Gavins Point Dam & Lewis & Clark Lake (Corps of Engineers photo)

Low levels on the Mississippi River are leading to problems with commodity movements as barge traffic slows to a crawl. Flows from the Missouri River won’t be much help either, according to John Remus, chief of the U.S. Army Corps of Engineers’ Missouri River Basin Water Management Office in Omaha.

“The Missouri River mainstream reservoir system does not operate to support navigation on the Mississippi River,” Remus says. “We are not authorized to do that, so we do not make any release decisions from our system for the sole purpose of benefits on the Mississippi River, whether that’s navigation or flood control.”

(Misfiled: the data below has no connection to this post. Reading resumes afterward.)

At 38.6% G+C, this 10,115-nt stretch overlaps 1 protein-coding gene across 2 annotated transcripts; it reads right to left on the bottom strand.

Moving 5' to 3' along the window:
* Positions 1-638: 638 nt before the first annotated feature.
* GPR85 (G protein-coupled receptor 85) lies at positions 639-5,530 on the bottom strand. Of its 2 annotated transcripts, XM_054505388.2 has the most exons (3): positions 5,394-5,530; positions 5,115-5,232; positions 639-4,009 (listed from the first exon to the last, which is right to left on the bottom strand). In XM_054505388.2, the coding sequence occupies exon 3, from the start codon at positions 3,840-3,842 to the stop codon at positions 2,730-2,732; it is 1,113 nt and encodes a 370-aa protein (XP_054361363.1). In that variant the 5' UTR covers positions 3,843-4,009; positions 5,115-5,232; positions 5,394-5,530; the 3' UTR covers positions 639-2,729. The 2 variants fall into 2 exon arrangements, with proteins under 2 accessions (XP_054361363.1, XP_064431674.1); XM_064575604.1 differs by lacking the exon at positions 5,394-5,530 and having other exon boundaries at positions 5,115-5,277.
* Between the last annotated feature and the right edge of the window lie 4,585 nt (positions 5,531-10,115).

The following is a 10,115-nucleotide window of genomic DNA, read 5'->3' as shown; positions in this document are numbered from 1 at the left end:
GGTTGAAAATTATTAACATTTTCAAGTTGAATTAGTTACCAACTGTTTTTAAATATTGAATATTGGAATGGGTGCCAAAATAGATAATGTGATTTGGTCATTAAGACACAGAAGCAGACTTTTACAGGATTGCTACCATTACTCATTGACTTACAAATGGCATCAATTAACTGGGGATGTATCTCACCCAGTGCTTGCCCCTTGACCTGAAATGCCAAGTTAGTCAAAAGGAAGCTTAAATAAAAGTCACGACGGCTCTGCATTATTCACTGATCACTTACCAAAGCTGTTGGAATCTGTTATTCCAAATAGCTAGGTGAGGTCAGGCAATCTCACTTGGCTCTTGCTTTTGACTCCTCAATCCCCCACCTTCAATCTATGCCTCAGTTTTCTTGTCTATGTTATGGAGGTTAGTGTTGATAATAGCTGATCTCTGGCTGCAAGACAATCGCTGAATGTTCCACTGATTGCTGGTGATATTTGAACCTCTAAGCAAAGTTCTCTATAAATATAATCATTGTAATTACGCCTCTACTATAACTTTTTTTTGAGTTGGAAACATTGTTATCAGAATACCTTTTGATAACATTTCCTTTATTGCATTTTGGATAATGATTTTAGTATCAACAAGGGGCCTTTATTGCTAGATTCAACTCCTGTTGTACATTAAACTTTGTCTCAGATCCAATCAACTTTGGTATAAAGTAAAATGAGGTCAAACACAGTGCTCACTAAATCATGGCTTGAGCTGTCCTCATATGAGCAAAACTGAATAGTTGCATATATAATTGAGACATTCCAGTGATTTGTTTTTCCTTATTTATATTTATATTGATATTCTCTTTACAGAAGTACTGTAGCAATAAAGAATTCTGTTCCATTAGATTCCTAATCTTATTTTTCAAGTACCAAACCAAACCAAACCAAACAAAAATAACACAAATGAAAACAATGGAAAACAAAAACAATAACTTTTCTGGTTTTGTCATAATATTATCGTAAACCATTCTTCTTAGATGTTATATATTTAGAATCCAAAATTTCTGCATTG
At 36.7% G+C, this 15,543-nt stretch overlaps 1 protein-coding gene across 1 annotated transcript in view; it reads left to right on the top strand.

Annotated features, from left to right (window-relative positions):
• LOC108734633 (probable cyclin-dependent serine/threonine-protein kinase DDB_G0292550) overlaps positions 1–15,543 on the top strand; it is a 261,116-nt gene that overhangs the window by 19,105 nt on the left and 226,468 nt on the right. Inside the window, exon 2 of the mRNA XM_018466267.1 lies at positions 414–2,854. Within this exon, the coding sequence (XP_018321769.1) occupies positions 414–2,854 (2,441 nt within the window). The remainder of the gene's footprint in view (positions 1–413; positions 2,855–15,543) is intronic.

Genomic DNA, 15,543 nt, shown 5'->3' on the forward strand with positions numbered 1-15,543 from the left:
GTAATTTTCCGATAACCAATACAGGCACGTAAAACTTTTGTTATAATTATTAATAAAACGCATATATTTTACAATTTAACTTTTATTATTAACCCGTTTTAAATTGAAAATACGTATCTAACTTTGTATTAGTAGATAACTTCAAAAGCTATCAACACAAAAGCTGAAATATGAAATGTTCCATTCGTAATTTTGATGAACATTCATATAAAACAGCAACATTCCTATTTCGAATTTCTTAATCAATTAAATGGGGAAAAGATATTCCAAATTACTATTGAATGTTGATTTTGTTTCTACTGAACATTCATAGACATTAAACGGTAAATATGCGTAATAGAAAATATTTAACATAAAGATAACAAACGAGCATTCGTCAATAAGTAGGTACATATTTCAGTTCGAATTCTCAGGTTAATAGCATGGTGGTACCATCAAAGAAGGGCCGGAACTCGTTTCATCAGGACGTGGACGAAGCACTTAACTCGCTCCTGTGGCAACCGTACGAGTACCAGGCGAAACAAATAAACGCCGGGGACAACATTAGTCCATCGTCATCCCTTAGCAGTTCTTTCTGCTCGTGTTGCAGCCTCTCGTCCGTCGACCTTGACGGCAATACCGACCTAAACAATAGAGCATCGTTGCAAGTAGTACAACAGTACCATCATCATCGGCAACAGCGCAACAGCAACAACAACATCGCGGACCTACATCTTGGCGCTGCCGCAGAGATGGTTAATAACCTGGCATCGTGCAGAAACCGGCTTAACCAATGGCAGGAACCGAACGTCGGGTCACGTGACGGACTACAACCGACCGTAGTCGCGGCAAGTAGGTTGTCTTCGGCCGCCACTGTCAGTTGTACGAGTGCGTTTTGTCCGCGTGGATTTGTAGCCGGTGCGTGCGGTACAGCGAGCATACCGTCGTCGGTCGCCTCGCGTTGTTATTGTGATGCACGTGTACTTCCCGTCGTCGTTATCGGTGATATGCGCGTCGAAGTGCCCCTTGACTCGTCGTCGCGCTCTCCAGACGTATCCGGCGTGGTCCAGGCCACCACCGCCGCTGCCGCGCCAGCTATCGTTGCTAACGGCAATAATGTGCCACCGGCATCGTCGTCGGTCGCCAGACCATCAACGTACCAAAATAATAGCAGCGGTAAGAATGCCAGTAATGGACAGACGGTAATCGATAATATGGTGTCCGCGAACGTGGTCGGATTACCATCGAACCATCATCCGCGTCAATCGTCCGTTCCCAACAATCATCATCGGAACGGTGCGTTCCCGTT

Remus says the Corps has minimal options for flow control on the Mississippi River.

“The Mississippi Valley Division districts have some capacity to provide some flow support, but not a lot,” Remus says, “and then the Ohio River system can supply some water for downstream of Cairo, Illinois, but in that stretch from St. Louis to Cairo, that’s really basically the Mississippi Valley Division.”

Remus says the Missouri River does, at times, provide a good portion of the flow in the Mississippi above St Louis.

“It can vary anywhere from 10% to 80% depending on the time of year and how dry or how wet it is in the Mississippi River Basin,” Remus says. “It’s going to be a tough winter for them, just from a flow situation.”

The 2022 calendar year runoff forecast for the upper basin is only 76% of average. The total system storage was 48.5 million acre feet, which is 7.6 million acre feet below the base of the flood control zone.

(Jerry Oster, WNAX, Yankton)